Breaking Bronze Serpents

In my Bible reading the other day, I encountered 2 Kings 18:4, which reads in part, “. . . and [Hezekiah] broke in pieces the bronze serpent that Moses had made, for until those days the people of Israel had made offerings to it (it was called Nehushtan).”

I find this fascinating.  Of all of the graven images that the Israelites worshiped in the Old Testament, Nehushtan was unique.  Unlike the other idols, it was made at the command of God.  In Numbers 21:18, God literally says, “Make a fiery serpent and set it on a pole.”  It was the divine antidote to the poison of the fiery serpents that had been sent among the people because of their grumbling.  Continue reading

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Law and Grace

At least since Luther, and probably long before that, self-described Christians have been debating whether the law of Christ or the grace of Christ is more important.  However, any scheme of religious thought that emphasizes law at the expense of grace, or grace at the expense of law, is logically incoherent.  Law and grace aren’t opposites, such that one declines in importance as the other increases.  Instead, the more we care about either one, the more we should care about the other. Continue reading

Heaven Bound Together

Earlier this year, Shawn and I preached a series on how all of us, no matter what our individual life situation, can still be people who are bound for heaven.  There’s a sense in which every one of us has to make that journey for ourselves.

However, there’s also a sense in which we can’t make it by ourselves.  There is no such thing as a lone-ranger disciple.  Without the help of our brothers and sisters, none of us are going to inherit eternal life.  This morning, then, I’m going to kick off a new sermon series, one that looks at how we can be heaven bound together. Continue reading

Fostering and Stewardship

Last Monday, our first foster placement arrived in our home.  Let’s call him Jacob.  As the Hebrews writer would say, he’s a beautiful child.  He has makeup-model eyelashes, sparkling brown eyes, a ready smile, and an infectious laugh.  He also has the kind of problems that you would expect in a three-year-old who has ended up in foster care.  Not surprisingly, he’s been on my mind a great deal of late.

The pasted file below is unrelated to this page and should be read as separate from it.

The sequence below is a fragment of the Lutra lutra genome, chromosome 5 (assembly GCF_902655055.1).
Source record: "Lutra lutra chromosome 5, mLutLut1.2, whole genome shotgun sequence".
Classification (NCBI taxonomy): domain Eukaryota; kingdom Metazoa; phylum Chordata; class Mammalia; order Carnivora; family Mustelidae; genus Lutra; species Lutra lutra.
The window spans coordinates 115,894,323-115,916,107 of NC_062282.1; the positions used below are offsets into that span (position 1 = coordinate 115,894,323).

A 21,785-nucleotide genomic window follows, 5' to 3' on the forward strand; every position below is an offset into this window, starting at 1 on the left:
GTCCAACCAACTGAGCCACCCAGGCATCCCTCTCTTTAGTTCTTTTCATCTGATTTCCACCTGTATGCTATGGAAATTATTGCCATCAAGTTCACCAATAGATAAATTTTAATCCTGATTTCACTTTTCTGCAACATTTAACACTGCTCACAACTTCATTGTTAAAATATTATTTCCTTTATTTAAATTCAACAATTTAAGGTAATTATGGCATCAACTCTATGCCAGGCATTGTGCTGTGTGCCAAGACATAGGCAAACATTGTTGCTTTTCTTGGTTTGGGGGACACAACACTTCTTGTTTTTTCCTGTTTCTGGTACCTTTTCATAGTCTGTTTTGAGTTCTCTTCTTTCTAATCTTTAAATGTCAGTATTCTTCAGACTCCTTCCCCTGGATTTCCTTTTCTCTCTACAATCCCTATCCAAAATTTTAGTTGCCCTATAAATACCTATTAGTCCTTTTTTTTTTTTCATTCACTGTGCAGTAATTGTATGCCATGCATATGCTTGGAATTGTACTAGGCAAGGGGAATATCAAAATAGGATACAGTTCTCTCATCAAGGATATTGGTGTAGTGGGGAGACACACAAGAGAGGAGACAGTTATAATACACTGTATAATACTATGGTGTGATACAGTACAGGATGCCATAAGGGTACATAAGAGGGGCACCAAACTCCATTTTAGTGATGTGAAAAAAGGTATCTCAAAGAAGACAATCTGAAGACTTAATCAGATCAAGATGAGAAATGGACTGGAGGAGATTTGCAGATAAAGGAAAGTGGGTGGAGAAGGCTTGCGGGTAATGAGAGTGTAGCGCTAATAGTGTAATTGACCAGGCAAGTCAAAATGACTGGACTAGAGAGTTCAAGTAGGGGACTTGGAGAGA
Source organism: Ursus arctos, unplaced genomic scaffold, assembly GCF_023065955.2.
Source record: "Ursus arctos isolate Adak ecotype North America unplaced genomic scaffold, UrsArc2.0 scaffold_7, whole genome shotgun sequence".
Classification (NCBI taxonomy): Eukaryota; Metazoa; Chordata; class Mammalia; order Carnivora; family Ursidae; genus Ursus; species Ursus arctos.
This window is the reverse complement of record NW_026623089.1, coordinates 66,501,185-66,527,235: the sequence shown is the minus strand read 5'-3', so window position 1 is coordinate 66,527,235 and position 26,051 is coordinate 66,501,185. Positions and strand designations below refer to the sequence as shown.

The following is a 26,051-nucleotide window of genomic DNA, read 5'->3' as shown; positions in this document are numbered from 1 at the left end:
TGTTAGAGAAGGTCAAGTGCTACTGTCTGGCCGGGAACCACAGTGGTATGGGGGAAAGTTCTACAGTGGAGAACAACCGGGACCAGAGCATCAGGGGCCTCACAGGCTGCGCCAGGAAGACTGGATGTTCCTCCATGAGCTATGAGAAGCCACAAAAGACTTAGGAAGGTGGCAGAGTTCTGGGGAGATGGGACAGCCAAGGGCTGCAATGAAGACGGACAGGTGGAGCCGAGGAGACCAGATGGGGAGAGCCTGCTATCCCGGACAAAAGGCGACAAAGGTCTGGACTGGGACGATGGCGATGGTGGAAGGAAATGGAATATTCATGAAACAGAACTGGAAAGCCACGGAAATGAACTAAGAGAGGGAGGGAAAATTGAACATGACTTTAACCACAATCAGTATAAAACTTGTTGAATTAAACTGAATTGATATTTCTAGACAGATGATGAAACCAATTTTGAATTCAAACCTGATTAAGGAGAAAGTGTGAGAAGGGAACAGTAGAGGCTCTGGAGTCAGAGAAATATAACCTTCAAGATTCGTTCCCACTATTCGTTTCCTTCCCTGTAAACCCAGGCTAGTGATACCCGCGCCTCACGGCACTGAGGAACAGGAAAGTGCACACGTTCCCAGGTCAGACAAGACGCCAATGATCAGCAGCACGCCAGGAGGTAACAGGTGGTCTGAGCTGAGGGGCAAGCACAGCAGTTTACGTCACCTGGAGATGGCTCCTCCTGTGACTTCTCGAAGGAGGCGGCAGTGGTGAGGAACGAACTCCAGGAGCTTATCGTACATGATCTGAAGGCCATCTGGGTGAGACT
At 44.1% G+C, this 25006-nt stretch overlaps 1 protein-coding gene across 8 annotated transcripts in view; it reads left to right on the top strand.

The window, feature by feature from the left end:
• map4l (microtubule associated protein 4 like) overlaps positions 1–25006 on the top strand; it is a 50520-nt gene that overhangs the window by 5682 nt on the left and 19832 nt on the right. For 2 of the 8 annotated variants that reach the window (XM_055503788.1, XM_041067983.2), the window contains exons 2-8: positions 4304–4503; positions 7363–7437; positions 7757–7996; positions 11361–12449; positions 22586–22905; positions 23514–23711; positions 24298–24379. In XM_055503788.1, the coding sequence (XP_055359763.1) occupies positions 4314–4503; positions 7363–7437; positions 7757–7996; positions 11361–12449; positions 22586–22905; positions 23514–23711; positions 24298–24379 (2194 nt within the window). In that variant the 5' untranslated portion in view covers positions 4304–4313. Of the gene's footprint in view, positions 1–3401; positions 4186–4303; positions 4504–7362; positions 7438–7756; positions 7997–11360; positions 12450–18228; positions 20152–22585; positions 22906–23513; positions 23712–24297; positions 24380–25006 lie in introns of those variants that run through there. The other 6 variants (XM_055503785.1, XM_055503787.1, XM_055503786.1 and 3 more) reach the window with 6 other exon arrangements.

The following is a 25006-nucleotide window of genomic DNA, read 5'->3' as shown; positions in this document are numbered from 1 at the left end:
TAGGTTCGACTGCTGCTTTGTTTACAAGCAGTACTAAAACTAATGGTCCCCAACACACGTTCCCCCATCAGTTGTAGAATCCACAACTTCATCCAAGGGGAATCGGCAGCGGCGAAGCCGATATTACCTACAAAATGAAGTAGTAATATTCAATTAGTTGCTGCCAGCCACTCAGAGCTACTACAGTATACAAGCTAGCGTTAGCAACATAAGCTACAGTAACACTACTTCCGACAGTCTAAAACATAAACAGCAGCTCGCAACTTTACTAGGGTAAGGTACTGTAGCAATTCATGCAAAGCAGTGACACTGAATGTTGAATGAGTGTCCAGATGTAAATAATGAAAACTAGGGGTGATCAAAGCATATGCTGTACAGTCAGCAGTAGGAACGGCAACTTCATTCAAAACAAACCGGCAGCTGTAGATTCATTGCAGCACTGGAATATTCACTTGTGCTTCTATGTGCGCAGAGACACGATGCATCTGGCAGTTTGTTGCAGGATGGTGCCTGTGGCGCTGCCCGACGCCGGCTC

Indeed, he’s been on my mind enough that I’ve been reading the online chatter that comes my way through Jacob-tinted glasses.  Such was the case with the comment left on my post on FIRE from a couple of days ago.  The commenter noted, correctly, that FIRE easily can keep us from fulfilling our Biblical responsibilities to be good stewards. Continue reading

Resolving “Yanny” vs. “Laurel”

It seems like every so often, some perceptual illusion goes viral on the Internet.  A few years back, it was whether the dress was black with blue stripes or gold with white stripes.  Yesterday, I started encountering a recording which, when played, sounds either like “Yanny” or “Laurel”, depending on who you are.  I’m Team Laurel, by the way, which I suppose means that you hear “Laurel” if your three-year-old son ruined your hearing by repeatedly sneaking up behind you and screaming in your ear.  Thanks, Marky!

Such differences in perspective are trivial, but similar differences emerge in the critically important realm of understanding God’s word.  For instance, a week or two ago, I put up a sermon manuscript in which I argued that in the Exodus account, God began actively hardening Pharaoh’s heart sometime in Exodus 9.  However, I have some friends who are hardly Biblical lightweights who see things differently.  They think God began to harden Pharaoh’s heart from the very beginning of his encounters with Moses.  We’re reading the same text, we agree on what each verse says, but we disagree on what it means.

How do we handle that? Continue reading